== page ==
YouTuber Austen Hartley has designed and 3D printed his own pair of custom, low-cost Crocs.
Armed with nothing but a run-of-the-mill desktop FFF 3D printer and flexible TPU filament, the mechanical engineer spent a few hours of his free time drafting the shoes up using Fusion 360 CAD software.
Since he didn’t even own a pair of original Crocs, the 3D models Hartley designed were based on memories and photos of the real thing. However, this allowed him to integrate a number of custom design alterations such as embossed wording, a high-grip sole, and even a spoiler on the rear. Silly? I prefer revolutionary.
Hartley said, “I didn’t spend copious amounts of time and energy in engineering school to not put those skills to good use. I usually make stuff that’s boring but every now and then I like to actually come in and make something that’s just fun.”
3D printing the Crocs
As preposterous as the project may seem, there was actually a surprisingly high level of engineering knowledge that went into making the Crocs as comfortable as possible.
When it comes to wearables like shoes, rigid polymers like ABS or PETG aren’t the best material of choice. Instead, Hartley opted for thermoplastic polyurethane (TPU), which is well-known for its flexibility and elasticity. This allows the polymer to morph under load and bounce back to its original shape when the load is taken off: just what you want from a pair of shoes.
To fine-tune the springiness of the 3D printed Crocs, Hartley also customized the thickness and density of the soles. The first iteration of the Crocs was printed with 40% infill, which is actually a relatively high density considering the application at hand. Upon testing the shoes, he found that 40% was far too rigid for comfortable long-term wear since the Crocs didn’t offer enough flexibility to conform to the curvature of his feet. After much trial and error, he eventually settled on an infill of 25% for the soles, which translated to a much more comfortable walking experience.
Additionally, since the prints weren’t completely solid, the build benefitted from less material usage and a shorter print time.
Adding a little flair into the mix
What’s the point in designing a product from scratch if it’s just going to be a direct copy of something that already exists? To personalize his Crocs, Hartley also 3D printed a few additional accessories to provide that much needed flair.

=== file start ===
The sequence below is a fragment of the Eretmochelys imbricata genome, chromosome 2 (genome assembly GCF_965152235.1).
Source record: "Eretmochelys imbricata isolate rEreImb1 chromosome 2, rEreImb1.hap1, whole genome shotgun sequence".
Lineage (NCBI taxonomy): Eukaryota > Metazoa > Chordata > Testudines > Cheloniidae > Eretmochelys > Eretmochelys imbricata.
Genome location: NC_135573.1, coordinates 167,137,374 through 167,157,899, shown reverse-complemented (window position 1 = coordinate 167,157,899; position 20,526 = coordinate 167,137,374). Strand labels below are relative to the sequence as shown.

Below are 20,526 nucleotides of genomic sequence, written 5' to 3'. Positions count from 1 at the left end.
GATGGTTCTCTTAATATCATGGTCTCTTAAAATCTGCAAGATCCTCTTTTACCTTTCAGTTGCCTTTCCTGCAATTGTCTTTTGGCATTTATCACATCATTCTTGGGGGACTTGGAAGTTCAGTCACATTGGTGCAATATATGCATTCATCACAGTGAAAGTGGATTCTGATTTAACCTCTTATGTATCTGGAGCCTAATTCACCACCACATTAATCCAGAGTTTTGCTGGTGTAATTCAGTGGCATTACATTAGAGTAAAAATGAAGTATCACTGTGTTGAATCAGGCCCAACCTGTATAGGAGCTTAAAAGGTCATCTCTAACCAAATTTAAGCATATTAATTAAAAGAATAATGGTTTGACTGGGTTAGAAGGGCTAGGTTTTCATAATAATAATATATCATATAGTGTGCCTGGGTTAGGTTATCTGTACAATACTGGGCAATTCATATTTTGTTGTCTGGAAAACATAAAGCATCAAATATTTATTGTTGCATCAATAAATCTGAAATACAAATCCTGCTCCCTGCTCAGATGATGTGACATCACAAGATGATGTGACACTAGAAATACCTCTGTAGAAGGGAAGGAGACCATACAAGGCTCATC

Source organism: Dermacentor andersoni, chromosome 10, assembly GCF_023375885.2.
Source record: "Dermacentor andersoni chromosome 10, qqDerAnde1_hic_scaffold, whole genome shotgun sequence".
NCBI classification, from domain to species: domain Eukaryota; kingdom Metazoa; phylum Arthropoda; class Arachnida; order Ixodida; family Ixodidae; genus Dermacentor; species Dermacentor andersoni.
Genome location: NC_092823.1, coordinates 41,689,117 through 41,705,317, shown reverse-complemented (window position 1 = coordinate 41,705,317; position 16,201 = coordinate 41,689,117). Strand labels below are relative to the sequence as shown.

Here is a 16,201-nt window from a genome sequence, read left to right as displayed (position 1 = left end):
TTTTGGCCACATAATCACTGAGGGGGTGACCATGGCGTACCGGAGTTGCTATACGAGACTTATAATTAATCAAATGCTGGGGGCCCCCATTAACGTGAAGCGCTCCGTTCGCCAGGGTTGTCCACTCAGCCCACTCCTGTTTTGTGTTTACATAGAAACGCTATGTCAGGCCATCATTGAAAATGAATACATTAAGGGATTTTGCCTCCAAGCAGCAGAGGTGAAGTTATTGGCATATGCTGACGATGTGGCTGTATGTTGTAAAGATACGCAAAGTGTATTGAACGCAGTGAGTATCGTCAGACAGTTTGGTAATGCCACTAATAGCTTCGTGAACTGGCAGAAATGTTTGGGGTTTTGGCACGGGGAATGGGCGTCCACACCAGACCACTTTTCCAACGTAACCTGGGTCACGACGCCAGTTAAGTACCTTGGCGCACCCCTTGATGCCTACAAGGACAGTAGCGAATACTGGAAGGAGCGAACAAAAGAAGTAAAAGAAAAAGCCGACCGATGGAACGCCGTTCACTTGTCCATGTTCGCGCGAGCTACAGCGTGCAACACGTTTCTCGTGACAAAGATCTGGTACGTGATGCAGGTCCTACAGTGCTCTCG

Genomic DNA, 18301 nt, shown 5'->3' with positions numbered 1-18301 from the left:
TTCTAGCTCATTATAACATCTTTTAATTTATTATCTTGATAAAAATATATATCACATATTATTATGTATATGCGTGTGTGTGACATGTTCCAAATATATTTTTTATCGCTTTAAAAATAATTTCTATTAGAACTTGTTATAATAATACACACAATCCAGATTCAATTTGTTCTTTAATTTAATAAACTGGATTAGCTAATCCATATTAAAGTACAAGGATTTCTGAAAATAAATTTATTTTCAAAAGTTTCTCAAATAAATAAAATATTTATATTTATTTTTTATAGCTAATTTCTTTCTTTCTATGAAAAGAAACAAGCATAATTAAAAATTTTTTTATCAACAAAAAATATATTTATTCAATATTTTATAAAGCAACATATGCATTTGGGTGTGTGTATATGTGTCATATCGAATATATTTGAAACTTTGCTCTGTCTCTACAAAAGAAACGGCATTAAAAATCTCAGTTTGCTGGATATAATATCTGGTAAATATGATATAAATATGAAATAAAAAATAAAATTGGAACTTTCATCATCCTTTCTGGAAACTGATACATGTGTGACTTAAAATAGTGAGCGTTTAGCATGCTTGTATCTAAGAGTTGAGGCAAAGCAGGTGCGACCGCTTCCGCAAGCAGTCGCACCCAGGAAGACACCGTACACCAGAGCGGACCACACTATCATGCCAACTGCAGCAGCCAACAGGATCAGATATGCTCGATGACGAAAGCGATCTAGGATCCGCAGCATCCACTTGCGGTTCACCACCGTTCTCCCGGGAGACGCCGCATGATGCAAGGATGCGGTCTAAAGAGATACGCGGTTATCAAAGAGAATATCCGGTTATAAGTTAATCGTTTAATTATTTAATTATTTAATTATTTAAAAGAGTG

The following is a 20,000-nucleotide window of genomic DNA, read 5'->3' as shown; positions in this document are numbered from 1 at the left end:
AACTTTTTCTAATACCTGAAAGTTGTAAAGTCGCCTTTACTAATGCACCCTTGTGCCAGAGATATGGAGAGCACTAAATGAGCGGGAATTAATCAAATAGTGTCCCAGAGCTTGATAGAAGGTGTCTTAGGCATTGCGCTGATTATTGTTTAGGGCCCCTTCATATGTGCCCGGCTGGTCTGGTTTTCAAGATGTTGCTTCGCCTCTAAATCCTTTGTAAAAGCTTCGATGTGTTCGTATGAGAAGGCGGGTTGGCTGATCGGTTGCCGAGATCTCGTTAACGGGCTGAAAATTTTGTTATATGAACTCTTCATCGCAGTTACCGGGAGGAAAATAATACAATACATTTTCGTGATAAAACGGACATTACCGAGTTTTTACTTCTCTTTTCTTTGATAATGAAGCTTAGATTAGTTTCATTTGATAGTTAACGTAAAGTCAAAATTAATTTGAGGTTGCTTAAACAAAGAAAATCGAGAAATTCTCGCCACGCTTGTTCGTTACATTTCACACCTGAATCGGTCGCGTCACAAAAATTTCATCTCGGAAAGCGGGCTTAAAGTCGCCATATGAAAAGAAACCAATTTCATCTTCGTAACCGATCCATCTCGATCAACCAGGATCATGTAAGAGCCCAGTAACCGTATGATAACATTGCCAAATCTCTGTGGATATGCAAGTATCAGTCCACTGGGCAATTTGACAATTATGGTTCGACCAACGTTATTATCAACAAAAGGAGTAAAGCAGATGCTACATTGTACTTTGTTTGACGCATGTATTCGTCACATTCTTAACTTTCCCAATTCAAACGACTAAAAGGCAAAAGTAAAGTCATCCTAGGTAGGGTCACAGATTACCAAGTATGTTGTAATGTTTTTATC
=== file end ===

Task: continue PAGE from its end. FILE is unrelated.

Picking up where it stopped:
The first of the additions was a piece of text, ‘Sport Mode’, along with a hand drawn arrow element to let everyone know the Crocs meant business. He also glued textured grips onto the bottom of the soles for added traction, while clipping a 3D printed sports car spoiler onto the back for maneuverability. Clearly, speed is the name of the game.
Hartley concluded, “I could actually wear these around and I’m not just saying that. Are they the best? Absolutely not. Would they be that comfortable? Probably not after a long time, but they do serve the purpose of just being a shoe. I’m limited in the actual testing of these because it’s basically -30°C outside here in Canada, but I’m surprised at the success of this project. I think it worked out really good.”
It should be noted that a popular YouTuber by the name of Unnecessary Inventions actually created a pair of Croc gloves back in 2019. But he was quickly slapped with a cease and desist order from the footwear brand.
The YouTube community really is a great source of innovation when it comes to technologies such as 3D printing. Just this month, YouTuber Akaki Kuumeri created a 3D printed adapter for the PS5 DualSense controller that enables users to play games one-handed. The add-on can be applied non-destructively to game controllers in order to allow for non-standard hand positions and make playing video games more accessible to those with physical disabilities.
Elsewhere, YouTuber Integza has previously used 3D printing technology to develop a low-cost functional rocket engine inspired by an old, experimental Nazi design. Based on the engine of a 1930s German aircraft called the Heinkel He 176, the 3D printed rocket engine doesn’t rely on burning fuel or combustion at all, instead generating its thrust via a volatile chemical reaction.
Author: Kubi Sertoglu